As the school year kicks off across the United States, educators are gearing up to welcome back learners and, likely, are looking for ways to freshen up their course content to better reach and engage their students.
For educators in the career and technical education (CTE) space, keeping students engaged must go hand-in-hand with ensuring that what and how students are learning today will prepare them for the workforce.
That workforce students are entering is increasingly global: today, one in 10 Americans is foreign born, and local communities—urban, suburban, and rural—are growing more diverse. With this context in mind, companies must hire workers with global competence, meaning, the ability to understand issues of global significance and to compete, connect, and cooperate on an international scale in the workplace.
Digital Promise has teamed up with educators and partners, including the Association for Career and Technical Education (ACTE), to produce resources that equip CTE educators with the knowledge and tools to incorporate global competence education into their courses.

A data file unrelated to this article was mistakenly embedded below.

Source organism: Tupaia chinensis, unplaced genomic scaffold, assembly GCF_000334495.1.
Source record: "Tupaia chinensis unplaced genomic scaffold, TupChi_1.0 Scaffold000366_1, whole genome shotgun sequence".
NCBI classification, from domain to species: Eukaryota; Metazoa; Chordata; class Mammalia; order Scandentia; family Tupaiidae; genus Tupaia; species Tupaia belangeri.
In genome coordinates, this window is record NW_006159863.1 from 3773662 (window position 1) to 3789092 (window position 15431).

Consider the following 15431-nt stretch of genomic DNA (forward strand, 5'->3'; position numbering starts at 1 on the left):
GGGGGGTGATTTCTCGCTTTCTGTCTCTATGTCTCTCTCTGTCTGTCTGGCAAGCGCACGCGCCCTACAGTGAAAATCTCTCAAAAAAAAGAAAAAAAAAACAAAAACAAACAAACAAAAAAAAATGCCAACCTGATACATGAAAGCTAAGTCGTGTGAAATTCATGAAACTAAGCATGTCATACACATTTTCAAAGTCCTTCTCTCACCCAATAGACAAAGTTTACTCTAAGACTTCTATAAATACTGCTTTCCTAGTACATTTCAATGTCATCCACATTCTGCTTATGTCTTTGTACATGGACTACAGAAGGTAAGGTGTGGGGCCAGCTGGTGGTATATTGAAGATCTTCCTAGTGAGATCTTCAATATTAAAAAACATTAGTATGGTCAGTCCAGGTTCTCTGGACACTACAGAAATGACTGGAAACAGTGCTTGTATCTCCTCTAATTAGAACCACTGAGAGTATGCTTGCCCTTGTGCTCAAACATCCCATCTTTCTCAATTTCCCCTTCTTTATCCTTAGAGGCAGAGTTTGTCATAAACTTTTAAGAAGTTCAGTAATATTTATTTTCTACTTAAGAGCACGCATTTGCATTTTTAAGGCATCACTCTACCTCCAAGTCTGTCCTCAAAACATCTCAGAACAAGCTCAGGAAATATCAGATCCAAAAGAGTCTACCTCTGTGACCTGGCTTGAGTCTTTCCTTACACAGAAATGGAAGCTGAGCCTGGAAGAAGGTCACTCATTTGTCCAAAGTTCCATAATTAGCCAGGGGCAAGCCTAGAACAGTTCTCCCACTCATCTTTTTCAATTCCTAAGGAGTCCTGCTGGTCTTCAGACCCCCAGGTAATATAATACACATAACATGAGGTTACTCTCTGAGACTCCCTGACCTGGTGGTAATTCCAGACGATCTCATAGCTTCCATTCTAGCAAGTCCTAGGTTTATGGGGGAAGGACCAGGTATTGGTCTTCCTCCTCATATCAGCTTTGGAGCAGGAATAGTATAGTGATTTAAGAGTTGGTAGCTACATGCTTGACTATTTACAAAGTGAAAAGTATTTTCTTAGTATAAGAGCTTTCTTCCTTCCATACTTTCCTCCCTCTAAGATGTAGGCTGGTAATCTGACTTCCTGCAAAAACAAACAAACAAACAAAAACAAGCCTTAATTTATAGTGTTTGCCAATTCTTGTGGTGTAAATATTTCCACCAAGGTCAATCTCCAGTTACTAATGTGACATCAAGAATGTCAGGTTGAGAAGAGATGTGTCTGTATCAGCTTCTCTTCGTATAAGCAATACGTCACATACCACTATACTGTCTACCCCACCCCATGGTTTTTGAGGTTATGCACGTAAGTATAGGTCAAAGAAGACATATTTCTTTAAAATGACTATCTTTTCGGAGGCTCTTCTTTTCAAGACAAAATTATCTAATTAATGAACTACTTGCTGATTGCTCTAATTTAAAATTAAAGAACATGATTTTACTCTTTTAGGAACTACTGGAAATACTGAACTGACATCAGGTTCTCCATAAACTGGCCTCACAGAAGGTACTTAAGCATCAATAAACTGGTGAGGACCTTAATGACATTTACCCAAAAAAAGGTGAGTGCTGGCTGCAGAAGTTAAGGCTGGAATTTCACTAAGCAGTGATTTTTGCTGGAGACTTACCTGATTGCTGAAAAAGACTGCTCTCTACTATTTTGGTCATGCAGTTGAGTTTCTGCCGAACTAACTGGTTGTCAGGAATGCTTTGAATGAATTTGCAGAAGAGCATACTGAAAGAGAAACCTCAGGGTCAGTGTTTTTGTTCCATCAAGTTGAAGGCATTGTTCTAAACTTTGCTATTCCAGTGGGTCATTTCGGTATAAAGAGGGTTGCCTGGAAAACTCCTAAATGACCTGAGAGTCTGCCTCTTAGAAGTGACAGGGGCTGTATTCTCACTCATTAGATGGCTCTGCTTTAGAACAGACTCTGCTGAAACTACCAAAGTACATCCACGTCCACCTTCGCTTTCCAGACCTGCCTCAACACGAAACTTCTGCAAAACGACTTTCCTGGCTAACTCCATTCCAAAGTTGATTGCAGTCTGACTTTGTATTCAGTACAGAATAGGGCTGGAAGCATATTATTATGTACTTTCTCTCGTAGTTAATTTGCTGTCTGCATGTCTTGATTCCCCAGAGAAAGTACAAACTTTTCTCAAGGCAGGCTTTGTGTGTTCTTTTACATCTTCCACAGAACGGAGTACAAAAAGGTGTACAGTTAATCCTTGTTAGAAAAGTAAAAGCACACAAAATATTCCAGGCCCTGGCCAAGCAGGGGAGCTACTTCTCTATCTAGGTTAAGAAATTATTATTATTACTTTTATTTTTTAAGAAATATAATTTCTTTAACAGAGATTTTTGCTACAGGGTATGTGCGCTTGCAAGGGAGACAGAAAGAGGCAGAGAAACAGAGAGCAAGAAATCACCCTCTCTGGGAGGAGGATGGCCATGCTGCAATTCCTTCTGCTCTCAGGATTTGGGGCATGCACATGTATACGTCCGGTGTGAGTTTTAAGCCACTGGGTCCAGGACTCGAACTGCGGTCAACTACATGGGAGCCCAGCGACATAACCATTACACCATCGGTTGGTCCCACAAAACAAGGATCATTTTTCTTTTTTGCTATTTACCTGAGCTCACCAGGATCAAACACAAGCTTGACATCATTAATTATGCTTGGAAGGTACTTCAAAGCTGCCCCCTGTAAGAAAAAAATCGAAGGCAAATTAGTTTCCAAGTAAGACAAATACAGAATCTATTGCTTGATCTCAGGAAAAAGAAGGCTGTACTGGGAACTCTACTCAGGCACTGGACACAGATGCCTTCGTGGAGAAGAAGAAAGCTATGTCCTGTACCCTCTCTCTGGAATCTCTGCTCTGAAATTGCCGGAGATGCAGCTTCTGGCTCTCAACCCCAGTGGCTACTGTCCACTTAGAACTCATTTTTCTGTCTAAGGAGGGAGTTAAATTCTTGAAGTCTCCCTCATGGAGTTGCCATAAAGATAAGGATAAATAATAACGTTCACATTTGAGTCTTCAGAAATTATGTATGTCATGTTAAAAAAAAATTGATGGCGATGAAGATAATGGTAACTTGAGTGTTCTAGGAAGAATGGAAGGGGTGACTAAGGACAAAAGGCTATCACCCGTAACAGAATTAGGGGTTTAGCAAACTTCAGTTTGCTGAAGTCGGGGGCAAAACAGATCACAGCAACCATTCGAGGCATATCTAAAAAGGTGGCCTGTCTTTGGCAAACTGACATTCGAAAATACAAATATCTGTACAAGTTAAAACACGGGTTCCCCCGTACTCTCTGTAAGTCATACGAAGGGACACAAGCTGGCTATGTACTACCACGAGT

Below are a few resources that educators can leverage to both boost their own knowledge and skills in the area of global competence and to encourage students to do the same as they prepare for the coming school year.
Are you interested in integrating global competence into your lesson planning, but not sure where to start? Check out these curated tips and resources, including steps for integrating global projects into your existing instructional plans, the “do’s and don’ts” of facilitating a global project, project planning templates to guide your own global CTE project, and more.
Do you want to center your course around a global topic area? Add a project around a UN Sustainable Development Goal (SDG)—from gender equality to climate action—using these sample project plans that are geared toward specific SDGs and are aligned to 21st century skills and CTE standards.
Get your students up to speed on the concept of global competence through these online training modules. Each of the free, self-paced modules are 15-20 minutes long and cover topics such as defining global competence, utilizing global skills on the job and in the community, and articulating these skills in job interviews. Students who successfully complete the modules are eligible to receive a certificate of completion.
The Global Readiness Examples and Topics (GREAT) tool provides detailed examples of how global career readiness is important for every CTE field. Find your field and explore examples of how global skills are used on the job, as well as discussion starters and project ideas that you can immediately use in your courses.
Looking for more resources around Career and Technical Education (CTE)? Check out these other free tools: